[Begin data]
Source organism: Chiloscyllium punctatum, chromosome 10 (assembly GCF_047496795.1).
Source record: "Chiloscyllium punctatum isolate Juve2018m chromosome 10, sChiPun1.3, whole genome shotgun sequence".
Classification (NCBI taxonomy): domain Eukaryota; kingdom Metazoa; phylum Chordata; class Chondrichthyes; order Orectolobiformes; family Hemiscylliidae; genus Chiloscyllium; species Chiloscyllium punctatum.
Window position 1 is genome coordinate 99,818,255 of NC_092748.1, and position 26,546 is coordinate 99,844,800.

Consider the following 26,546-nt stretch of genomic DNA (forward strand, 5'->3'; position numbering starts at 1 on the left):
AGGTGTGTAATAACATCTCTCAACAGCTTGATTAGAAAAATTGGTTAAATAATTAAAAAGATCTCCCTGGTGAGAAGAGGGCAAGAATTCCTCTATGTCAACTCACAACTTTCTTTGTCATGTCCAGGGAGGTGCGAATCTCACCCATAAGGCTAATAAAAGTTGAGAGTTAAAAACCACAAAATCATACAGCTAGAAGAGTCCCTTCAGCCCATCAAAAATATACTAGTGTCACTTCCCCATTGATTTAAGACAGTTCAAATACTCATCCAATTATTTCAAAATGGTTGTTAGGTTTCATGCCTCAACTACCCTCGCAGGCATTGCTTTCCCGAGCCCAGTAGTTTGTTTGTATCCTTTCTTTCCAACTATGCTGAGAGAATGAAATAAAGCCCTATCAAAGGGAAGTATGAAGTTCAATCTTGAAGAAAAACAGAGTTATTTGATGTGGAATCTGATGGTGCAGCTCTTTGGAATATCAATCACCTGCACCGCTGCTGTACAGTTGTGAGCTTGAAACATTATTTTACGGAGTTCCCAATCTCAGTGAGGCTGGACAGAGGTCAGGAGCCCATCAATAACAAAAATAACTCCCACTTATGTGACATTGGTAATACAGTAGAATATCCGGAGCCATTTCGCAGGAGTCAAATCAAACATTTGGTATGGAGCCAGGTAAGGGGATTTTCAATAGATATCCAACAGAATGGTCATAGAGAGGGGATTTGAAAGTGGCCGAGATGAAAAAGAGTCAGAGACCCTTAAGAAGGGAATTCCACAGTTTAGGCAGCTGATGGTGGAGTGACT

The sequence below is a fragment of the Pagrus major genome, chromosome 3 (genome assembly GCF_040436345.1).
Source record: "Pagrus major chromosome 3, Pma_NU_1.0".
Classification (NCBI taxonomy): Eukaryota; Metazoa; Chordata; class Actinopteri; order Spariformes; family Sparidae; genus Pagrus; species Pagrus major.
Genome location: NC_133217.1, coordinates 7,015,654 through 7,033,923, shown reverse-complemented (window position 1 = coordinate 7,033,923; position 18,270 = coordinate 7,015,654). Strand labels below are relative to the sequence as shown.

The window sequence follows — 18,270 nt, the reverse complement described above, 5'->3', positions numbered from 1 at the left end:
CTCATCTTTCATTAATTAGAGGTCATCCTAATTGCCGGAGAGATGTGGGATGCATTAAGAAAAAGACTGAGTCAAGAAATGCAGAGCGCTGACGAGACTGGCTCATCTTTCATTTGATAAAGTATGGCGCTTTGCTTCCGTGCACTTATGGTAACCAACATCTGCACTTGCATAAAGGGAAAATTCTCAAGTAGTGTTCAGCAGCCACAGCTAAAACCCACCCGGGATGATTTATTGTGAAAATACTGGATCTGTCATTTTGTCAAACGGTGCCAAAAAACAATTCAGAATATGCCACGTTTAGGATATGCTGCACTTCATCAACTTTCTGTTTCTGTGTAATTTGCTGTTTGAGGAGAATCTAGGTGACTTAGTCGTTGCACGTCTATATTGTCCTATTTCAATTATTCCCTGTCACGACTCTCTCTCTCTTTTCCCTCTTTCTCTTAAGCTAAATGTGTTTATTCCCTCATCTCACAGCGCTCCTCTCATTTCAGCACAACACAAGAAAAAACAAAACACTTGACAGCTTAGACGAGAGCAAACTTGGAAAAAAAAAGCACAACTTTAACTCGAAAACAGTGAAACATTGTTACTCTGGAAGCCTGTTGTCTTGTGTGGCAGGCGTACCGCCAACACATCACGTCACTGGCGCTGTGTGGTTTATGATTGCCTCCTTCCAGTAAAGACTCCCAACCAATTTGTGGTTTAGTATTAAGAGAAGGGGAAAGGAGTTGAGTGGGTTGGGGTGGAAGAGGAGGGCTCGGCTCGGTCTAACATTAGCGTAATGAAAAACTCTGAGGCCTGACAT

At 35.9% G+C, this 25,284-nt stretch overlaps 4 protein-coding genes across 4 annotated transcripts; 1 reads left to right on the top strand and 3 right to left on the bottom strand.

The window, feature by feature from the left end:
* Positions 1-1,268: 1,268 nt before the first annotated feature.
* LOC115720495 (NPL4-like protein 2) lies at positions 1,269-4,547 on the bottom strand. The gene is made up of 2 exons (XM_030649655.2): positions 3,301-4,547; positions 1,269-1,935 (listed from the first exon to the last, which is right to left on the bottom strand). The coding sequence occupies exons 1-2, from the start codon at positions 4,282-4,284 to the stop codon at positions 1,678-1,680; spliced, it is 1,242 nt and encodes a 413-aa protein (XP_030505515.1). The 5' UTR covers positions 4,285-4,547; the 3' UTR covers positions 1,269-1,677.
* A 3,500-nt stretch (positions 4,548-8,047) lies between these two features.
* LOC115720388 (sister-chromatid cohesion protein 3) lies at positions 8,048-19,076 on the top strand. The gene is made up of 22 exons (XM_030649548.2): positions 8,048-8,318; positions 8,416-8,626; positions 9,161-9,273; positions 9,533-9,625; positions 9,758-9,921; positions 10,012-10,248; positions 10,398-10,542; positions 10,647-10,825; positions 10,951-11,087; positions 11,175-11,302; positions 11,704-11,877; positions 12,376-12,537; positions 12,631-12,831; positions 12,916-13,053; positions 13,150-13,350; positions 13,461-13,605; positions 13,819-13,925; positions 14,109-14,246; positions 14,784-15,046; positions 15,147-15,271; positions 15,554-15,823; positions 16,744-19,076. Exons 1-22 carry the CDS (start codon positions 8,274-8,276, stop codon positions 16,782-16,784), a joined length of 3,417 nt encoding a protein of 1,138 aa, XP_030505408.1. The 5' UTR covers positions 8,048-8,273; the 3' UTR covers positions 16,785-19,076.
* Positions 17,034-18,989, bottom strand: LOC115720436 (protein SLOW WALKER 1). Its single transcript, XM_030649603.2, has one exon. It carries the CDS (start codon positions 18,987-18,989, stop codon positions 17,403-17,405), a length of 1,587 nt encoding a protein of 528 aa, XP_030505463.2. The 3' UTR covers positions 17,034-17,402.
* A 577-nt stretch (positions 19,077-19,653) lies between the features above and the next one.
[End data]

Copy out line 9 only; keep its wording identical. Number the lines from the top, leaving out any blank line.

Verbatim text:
Classification (NCBI taxonomy): Eukaryota; Metazoa; Chordata; class Actinopteri; order Spariformes; family Sparidae; genus Pagrus; species Pagrus major.